Stephanie Hauge welcoming participants to FINTECH: Assessing its Impact Now and the Future

“The fourth tipping point of what it means to be human is here” said Frank Diana, Principal, Future of Business at Tata Consultancy Services at the June 5th FWA event FinTech:  Assessing its Impact Now and the Future held at New York Life’s Jersey City office.  A tipping point, as described by Frank, is the degree to which human development is advanced.  Citing highlighting hunting/gathering, agriculture, and the industrial revolution, Frank said the fourth one is here — automation.  This served as Frank’s jumping off point to talk about the future and what we can expect.

Frank is a futurist who presents compelling and thought providing ideas.  He spoke before an audience of over 70 people comprised of New York Life employees and FWA members of the human-machine convergence and its implications for our future.  With the internet, social media, mobile, cloud, and big data as the digital foundation for accelerating innovation, Frank illustrated future scenarios.  These were illuminating — people potentially living for 200 years (and mentioning the first healthy live extension person has already been born), communication through virtual reality, mind-to-mind communication, and blurred reality to name a few.  Particularly fascinating is despite new frontiers explored and technologies introduced, there are still 4 billion people without internet access.

From a human perspective Frank said it is essential for people to think critically, connect the dots, and alter our path.  Quoting Alvin Toffler a renowned futurist, Frank stated to do so requires the ability “ to learn, unlearn, and relearn”.  This big picture, far reaching introduction set the stage nicely for each of the panelists to offer their unique lens on specific topics related to technology and the finance industry.

Panelists (l-r): Puja Samuel, Jennifer Hanania, Grace Vandecruze and moderator Frank Diana

Jennifer Hanania, Manager, New Services and Emerging Technology Practice PwC opened her presentation by positioning blockchain as one of eight essential technologies to drive innovation (the others being augmented reality, drones, virtual reality, 3D printing, robots, artificial intelligence, internet of things).  From there she gave a helpful tutorial on blockchain using a straightforward example of paying an invoice.  She covered the four elements of distributed ledger, cryptography, consensus, and smart contracts and how blockchain can simplify the process.  Blockchain’s benefits include reduced costs, elimination of data duplication, increased transaction speed and greater resilience.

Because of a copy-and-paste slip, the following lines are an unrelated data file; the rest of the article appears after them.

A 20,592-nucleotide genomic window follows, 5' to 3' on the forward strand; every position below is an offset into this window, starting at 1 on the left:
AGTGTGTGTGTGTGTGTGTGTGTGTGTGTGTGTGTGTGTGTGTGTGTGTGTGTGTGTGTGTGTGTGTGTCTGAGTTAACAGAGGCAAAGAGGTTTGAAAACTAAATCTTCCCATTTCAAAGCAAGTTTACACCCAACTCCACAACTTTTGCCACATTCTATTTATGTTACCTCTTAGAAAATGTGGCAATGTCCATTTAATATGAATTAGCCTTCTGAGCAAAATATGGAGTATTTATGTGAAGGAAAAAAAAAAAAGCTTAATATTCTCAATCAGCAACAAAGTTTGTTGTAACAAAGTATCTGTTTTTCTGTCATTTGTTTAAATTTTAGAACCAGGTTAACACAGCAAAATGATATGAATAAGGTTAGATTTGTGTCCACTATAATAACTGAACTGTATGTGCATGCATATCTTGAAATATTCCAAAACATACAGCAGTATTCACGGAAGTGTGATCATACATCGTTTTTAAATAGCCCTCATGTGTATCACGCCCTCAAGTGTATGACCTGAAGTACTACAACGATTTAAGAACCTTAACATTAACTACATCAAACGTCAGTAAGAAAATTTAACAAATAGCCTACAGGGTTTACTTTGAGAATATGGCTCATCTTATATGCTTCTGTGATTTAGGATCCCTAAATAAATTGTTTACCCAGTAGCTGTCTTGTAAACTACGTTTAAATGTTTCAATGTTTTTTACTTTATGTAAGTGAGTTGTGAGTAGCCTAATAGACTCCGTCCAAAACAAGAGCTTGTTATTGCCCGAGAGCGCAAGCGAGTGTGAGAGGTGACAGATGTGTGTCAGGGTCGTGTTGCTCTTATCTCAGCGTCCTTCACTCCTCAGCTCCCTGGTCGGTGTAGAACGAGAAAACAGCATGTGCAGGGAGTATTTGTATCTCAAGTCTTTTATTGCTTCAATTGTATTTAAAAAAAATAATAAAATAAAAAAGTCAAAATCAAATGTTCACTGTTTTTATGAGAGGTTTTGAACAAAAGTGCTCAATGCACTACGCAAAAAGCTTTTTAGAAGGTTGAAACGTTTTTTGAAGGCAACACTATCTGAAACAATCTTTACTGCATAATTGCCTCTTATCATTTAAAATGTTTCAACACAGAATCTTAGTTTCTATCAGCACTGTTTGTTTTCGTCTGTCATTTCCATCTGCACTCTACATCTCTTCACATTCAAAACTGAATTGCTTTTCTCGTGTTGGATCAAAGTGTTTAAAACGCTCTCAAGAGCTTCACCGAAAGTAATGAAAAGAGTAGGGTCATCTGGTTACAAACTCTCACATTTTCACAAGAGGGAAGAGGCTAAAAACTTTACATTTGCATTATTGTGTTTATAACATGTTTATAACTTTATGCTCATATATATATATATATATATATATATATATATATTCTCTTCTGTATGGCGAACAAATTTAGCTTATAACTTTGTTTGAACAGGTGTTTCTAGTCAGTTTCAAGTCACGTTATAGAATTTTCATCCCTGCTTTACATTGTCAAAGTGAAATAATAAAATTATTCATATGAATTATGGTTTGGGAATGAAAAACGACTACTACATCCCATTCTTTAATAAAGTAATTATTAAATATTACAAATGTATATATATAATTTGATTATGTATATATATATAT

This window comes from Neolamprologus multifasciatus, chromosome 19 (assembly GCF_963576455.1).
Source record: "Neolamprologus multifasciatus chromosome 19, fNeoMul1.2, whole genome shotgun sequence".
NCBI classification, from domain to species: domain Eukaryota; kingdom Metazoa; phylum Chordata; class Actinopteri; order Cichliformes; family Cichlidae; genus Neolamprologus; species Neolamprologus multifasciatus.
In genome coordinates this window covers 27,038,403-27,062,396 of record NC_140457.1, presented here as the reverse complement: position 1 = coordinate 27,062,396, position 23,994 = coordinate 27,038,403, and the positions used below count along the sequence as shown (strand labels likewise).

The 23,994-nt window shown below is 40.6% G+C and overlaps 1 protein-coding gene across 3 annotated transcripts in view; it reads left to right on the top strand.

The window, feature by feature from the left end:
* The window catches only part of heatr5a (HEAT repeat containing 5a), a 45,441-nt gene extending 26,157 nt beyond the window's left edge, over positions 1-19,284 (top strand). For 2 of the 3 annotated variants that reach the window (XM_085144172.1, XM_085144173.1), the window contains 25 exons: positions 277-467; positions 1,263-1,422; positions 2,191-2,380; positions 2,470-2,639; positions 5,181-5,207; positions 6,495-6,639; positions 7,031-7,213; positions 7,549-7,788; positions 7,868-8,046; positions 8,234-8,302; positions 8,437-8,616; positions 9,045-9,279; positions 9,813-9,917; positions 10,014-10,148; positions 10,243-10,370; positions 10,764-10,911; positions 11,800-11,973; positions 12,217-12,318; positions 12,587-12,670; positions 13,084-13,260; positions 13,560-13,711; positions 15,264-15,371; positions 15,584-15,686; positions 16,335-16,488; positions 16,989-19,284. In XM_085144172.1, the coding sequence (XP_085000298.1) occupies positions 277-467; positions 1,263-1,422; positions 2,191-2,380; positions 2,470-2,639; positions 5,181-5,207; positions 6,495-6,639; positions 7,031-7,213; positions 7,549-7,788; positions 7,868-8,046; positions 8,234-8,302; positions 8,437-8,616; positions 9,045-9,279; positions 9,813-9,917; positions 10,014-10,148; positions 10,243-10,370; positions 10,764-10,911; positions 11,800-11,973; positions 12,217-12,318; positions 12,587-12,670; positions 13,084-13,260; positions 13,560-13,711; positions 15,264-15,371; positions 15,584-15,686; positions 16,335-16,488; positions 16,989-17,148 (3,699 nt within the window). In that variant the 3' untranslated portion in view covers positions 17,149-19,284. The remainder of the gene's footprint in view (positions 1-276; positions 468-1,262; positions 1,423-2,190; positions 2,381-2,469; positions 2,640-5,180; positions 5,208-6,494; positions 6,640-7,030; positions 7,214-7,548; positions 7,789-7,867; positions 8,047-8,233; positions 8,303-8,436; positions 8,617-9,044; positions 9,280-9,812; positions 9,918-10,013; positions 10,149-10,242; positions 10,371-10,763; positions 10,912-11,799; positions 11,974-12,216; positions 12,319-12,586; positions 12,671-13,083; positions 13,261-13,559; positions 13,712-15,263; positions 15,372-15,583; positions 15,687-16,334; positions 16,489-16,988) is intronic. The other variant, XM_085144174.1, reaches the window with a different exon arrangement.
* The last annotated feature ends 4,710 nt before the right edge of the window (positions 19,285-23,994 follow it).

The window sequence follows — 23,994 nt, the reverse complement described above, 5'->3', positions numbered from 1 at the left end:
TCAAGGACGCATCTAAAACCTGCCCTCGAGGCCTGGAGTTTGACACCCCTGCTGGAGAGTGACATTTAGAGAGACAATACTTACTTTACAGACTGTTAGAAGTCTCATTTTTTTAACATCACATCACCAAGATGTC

Puja Samuel, Head of Platform at New York Life Ventures, discussed the importance of incubating ideas. New York Life Ventures tests and directly invests in innovative technologies that tackle challenges and drive efficiencies across three main areas: insurance, asset management and enterprise technology. The team also makes opportunistic investments in a select group of venture capital funds. Puja explained that the pace of disruption is accelerating and that a staggering 37,975 early stage startups received financing in the last five years. The cost barrier to entry in launching a startup has significantly dropped, allowing a number of new startups to enter the scene. Puja also stressed the critical nature of innovation being embedded in a company’s cultural DNA and the importance of experimentation and productive failure.

Grace Vandecruze, Founder and Managing Director of Grace Global Capital a firm specializing in financial and regulatory advisory to the insurance industry covered the industry’s need to digitalize, retire obsolete technology and respond to disruptors in the insurance space.  The industry is ripe for innovation given that 90% of insurers are running on obsolete software.  The good news is that 94% of insurers recognize the need for change and acknowledge that adopting a platform-based model and engaging with partners is critical to their success.  Grace took the audience through the number of tech companies that have entered and postulated whether some might make the move to become carriers.  She posed the question as to whether Amazon is getting into the insurance business.

So while sitting perched on the 30th floor of 30 Hudson Street, Jersey City in New York Life’s conference room looking out at the New York City skyline it was quite easy to literally and figuratively see the future of FinTech.  What a transformational morning!

Thank you to New York Life for hosting this event and enabling so many to benefit from the ideas, insights, and perspectives shared by the presenters.  And special thanks to New York Life’s Women’s Initiative Jersey City for their good work to support this event.